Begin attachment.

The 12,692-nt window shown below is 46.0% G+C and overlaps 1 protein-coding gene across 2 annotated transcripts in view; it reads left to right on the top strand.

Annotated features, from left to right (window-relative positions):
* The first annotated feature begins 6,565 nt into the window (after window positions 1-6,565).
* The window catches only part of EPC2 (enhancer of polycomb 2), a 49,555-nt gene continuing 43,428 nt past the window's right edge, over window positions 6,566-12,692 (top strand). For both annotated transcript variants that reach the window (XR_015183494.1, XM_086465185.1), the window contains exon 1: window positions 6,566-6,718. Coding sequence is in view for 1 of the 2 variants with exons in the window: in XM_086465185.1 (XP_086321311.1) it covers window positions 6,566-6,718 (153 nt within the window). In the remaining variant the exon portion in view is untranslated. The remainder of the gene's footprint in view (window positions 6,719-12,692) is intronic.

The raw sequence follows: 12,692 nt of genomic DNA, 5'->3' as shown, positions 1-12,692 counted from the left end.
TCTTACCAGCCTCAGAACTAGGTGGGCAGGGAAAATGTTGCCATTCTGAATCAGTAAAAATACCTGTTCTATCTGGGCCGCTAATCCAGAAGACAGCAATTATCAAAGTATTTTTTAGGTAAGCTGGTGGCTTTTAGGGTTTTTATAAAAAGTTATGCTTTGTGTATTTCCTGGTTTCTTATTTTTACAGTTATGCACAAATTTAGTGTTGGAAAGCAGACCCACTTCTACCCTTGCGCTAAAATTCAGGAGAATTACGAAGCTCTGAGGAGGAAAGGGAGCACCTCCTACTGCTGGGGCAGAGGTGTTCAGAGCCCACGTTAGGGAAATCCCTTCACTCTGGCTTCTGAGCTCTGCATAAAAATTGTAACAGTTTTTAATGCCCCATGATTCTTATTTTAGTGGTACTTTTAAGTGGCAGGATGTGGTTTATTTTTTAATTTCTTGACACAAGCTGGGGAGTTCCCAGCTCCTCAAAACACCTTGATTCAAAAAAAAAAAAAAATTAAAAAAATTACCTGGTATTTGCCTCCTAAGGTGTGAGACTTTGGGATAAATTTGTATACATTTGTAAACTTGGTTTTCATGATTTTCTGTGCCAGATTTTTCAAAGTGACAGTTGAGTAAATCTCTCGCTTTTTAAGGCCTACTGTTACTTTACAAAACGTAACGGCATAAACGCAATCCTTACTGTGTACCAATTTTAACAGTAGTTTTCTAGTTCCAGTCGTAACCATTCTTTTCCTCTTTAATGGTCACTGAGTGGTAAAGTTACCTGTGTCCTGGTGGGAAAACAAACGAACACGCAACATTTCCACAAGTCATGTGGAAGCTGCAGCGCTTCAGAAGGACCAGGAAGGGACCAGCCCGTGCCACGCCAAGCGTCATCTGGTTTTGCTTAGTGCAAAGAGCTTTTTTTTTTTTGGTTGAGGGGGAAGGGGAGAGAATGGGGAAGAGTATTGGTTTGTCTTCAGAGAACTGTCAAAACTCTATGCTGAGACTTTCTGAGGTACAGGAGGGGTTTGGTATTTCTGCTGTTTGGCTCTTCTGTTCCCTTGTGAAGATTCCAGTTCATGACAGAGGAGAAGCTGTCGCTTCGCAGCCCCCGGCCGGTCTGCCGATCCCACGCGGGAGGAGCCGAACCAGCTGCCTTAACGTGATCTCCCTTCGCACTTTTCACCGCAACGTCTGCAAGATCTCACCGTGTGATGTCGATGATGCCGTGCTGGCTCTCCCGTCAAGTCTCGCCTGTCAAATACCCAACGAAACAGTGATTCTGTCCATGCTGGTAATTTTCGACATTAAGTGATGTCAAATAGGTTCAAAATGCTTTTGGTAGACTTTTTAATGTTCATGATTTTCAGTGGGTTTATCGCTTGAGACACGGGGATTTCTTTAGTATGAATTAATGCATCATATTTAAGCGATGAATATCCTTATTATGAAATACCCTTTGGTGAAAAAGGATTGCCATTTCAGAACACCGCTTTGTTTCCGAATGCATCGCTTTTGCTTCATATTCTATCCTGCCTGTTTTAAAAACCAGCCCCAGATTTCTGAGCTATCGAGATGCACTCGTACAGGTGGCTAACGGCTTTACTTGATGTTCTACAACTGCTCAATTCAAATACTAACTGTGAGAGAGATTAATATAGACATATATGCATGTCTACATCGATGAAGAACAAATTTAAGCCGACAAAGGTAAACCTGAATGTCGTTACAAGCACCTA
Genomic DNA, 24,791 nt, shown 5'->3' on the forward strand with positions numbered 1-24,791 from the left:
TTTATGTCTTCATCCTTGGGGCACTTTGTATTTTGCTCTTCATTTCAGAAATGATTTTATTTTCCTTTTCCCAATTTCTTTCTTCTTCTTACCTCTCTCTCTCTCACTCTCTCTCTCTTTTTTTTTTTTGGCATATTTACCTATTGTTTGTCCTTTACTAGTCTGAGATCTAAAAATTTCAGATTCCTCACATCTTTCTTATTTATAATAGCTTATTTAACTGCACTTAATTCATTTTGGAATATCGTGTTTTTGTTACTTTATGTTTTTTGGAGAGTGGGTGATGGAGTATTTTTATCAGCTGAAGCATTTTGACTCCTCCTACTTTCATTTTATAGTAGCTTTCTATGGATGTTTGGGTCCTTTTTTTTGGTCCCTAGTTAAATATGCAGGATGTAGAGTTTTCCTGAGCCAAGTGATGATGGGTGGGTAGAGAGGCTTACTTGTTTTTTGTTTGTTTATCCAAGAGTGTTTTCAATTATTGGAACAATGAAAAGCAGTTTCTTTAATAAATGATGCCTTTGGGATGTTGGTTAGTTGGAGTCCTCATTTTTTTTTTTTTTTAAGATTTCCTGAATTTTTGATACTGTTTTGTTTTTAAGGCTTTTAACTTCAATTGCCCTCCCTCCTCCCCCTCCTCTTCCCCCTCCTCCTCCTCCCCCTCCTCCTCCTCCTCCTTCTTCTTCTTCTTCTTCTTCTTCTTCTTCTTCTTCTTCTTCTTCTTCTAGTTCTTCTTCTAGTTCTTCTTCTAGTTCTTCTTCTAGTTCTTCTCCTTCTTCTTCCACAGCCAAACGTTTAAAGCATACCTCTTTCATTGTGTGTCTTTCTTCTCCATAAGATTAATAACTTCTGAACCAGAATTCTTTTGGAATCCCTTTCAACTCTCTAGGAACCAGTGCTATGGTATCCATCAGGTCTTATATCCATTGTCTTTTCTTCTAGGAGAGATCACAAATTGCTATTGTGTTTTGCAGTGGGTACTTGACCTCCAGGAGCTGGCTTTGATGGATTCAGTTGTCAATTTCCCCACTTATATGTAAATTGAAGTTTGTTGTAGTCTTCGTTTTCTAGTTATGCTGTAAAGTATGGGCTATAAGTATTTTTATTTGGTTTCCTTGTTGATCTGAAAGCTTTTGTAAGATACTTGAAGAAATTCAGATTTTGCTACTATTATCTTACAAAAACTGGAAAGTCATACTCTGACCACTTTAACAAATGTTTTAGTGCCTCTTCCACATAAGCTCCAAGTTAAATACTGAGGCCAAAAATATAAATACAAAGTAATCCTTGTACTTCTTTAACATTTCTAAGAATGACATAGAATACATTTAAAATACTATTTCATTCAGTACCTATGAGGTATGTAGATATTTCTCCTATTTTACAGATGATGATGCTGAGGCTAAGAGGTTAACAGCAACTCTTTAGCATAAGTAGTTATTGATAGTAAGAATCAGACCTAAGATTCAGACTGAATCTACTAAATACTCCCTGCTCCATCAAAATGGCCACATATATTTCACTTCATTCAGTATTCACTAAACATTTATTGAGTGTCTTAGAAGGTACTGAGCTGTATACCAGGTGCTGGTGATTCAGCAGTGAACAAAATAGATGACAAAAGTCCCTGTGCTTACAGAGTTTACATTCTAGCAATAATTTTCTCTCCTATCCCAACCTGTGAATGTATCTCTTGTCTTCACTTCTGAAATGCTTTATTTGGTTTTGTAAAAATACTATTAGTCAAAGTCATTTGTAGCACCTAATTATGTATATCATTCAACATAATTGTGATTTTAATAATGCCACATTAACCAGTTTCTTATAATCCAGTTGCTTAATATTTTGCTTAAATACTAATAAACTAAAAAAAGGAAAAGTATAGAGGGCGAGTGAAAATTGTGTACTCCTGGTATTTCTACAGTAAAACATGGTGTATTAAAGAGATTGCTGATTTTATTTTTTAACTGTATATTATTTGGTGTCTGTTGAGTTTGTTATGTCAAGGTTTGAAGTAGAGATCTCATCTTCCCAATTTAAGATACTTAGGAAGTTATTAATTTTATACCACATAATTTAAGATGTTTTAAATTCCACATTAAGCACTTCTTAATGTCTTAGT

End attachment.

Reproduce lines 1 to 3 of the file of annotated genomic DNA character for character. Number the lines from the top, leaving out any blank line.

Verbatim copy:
The 12,692-nt window shown below is 46.0% G+C and overlaps 1 protein-coding gene across 2 annotated transcripts in view; it reads left to right on the top strand.

Annotated features, from left to right (window-relative positions):
* The first annotated feature begins 6,565 nt into the window (after window positions 1-6,565).